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Article

# Age of Water Particles as a Diagnosis of Steady-State Flows in Shallow Rectangular Reservoirs

1
Research Unit Urban & Environmental Engineering (UEE), Hydraulics in Environmental and Civil Engineering (HECE), University of Liège, 4000 Liège, Belgium
2
SGI Ingénieurs, 5032 Isnes, Belgium
3
Research Unit Aerospace & Mechanical Engineering (A&M), Mathematical Modelling & Methods, University of Liège, 4000 Liège, Belgium
4
Institute of Mechanics, Materials and Civil Engineering (IMMC) & Earth and Life Institute (ELI), Université Catholique de Louvain, 1348 Louvain-la-Neuve, Belgium
*
Author to whom correspondence should be addressed.
Water 2020, 12(10), 2819; https://doi.org/10.3390/w12102819
Received: 20 July 2020 / Revised: 2 October 2020 / Accepted: 5 October 2020 / Published: 11 October 2020

## Abstract

:
The age of a water particle in a shallow man-made reservoir is defined as the time elapsed since it entered it. Analyzing this diagnostic timescale provides valuable information for optimally sizing and operating such structures. Here, the constituent-oriented age and residence time theory (CART) is used to obtain not only the mean age, but also the water age distribution function at each location. The method is applied to 10 different shallow reservoirs of simple geometry (rectangular), in a steady-state framework. The results show that complex, multimodal water age distributions are found, implying that focusing solely on simple statistics (e.g., mean or median age) fails to reflect the complexity of the actual distribution of water age. The latter relates to the fast or slow pathways that water particles may take for traveling from the inlet to the outlet of the reservoirs.

## 1. Introduction

Shallow reservoirs are common hydraulic structures. They are used as storm water retention or treatment ponds [1,2,3,4,5,6,7], sedimentation tanks [8,9,10] or service reservoirs . They are also of use in aquaculture . Many of these shallow reservoirs are flat-bottomed, and rectangular or quasi-rectangular in shape [9,10,11]. Despite this simple geometry, the flow fields are particularly complex. As shown in several laboratory studies [7,13,14,15,16,17], the flow patterns may involve a straight jet, a jet reattached to one of the side-walls, or even a meandering jet, despite steady inflow conditions. The observed flow pattern depends mainly on the expansion ratio (width of the rectangular reservoir compared to the inlet channel width), the reservoir length-to-width ratio and the hydraulic boundary conditions at the inlet and outlet. The complex nature of flow fields in rectangular shallow reservoirs was also investigated in a range of numerical studies [15,18,19,20,21,22].
The operational performance of shallow reservoirs is strongly affected by the type of flow pattern, because the flow field has a direct influence on the reservoir sediment trapping efficiency , on the spatial distribution of sediment deposits [8,23], on pollutant removal efficiency , and on the disinfection efficiency in service reservoirs . Accurately predicting the flow field in shallow reservoirs is therefore of high engineering relevance for guiding their optimal design, sizing and management.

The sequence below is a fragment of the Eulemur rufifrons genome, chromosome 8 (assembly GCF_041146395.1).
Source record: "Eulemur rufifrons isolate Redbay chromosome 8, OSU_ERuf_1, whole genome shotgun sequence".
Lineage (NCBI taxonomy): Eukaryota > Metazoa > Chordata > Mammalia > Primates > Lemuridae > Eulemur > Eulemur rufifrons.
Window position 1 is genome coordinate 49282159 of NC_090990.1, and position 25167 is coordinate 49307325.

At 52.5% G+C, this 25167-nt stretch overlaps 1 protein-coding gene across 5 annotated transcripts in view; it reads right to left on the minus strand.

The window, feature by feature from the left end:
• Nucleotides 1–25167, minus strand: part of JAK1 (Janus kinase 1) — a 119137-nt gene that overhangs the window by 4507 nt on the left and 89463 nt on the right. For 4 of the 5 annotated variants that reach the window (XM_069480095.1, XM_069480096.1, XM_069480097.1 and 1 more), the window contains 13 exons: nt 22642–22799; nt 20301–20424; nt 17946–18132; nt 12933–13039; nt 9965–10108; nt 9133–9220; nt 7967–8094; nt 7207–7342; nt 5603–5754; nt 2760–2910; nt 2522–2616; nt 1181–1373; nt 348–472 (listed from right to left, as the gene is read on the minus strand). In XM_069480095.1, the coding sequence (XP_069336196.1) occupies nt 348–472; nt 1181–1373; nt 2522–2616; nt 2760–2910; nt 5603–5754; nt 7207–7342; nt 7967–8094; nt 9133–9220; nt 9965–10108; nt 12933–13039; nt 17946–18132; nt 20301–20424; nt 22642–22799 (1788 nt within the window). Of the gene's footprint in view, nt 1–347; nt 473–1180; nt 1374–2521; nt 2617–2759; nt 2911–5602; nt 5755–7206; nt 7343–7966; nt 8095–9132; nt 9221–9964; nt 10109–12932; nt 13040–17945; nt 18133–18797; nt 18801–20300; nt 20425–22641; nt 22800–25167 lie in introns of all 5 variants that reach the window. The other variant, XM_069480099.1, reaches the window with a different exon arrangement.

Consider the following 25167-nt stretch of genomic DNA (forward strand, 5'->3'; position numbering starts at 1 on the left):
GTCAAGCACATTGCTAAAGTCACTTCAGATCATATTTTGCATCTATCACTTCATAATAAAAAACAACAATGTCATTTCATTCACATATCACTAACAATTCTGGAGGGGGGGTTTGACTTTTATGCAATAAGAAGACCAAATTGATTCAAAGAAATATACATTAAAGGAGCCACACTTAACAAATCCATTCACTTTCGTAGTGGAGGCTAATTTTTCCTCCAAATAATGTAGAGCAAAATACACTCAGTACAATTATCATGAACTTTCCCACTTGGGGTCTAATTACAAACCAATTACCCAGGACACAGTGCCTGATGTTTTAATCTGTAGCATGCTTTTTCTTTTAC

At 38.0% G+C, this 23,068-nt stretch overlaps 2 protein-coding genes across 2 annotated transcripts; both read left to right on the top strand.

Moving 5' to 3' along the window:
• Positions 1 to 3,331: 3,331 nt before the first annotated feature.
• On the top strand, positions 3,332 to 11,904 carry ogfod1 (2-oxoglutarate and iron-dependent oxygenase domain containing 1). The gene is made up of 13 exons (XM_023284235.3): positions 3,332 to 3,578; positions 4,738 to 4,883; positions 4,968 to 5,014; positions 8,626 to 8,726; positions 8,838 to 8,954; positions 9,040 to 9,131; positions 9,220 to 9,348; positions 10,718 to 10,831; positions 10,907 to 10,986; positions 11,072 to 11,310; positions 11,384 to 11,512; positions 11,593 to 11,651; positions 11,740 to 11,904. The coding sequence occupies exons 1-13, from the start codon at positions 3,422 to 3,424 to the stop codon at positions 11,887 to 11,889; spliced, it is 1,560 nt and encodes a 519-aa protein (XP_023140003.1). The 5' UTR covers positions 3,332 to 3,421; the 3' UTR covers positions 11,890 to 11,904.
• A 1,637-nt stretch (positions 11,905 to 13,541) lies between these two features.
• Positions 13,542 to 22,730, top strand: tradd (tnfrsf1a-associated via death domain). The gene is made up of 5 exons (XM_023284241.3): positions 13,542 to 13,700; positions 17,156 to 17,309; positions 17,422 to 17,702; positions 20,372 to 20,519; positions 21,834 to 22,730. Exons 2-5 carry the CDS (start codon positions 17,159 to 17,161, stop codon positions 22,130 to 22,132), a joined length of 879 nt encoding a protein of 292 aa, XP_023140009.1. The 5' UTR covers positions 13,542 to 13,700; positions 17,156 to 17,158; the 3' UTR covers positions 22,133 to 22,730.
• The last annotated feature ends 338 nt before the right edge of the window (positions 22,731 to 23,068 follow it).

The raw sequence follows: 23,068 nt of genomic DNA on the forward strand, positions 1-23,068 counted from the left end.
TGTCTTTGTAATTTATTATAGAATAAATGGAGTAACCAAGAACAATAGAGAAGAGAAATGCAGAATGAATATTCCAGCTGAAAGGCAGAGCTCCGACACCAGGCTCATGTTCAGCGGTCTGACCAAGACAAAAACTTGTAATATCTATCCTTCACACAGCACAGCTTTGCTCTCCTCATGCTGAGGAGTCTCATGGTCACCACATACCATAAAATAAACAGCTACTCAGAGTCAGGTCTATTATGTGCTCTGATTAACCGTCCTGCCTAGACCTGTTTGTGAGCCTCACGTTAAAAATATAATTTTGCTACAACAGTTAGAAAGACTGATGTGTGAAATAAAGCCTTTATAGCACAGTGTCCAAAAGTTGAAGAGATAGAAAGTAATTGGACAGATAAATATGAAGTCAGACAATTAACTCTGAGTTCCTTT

Given the complexity of turbulent flow fields in shallow reservoirs, gaining a complete understanding of the flow processes may be intricate if only primitive hydrodynamic variables (i.e., depth, velocity and eddy viscosity fields) are examined. Therefore, it is appropriate to also consider complementary diagnostic strategies, such as those relying on timescales. The foundations of the theory of timescales for reservoirs were laid by Bolin and Rodhe . Accordingly, the age, the residence time and the transit time are usually defined as the time elapsed since entering the domain of interest, the time needed to leave it, and the total time spent in it, respectively [25,26].
A limited number of studies have used such timescales to assess the performance of shallow reservoirs, mainly based on the concept of residence time (Table 1). These include the following:
• Persson  applied a 2D depth-averaged model to estimate the residence time distribution in ponds of various layouts, based on the advection–diffusion equation for a tracer. The results revealed that a subsurface berm or an island placed in front of the inlet reduces short-circuiting, and improves the effective volume and degree of mixing;
• Sonnenwald et al.  used a 3D computational model to obtain residence time distributions for vegetated storm water treatment ponds, showing that the presence of vegetation results in residence times close to those of plug flow conditions;
• By means of tracer studies with laboratory-scale models, Guzman et al.  evaluated the residence time distribution for 54 topographies of storm water detention ponds and treatment wetlands, to compare the hydraulic performances of the various designs.
The three abovementioned studies focused solely on timescales evaluated at the outlet of the reservoir. None of them provided the spatial distribution of diagnostic timescales in the reservoir, though this is of relevance for the design of reservoirs since it enables the pinpointing of stagnation regions. Zhang et al.  did apply a commercial CFD model to compute the spatial distribution of water age in three service reservoirs of rectangular, square and circular shape. However, to reduce computational time, Zhang et al.  simulated only one half of each reservoir, thereby assuming a priori that the flow field is symmetric. This simplifying hypothesis conflicts with experimental observations, which reveal the existence of large asymmetric recirculations in shallow reservoirs [13,14,15]. Therefore, the approach of Zhang et al.  fails to capture the influence of such flow patterns on the spatial distribution of water age.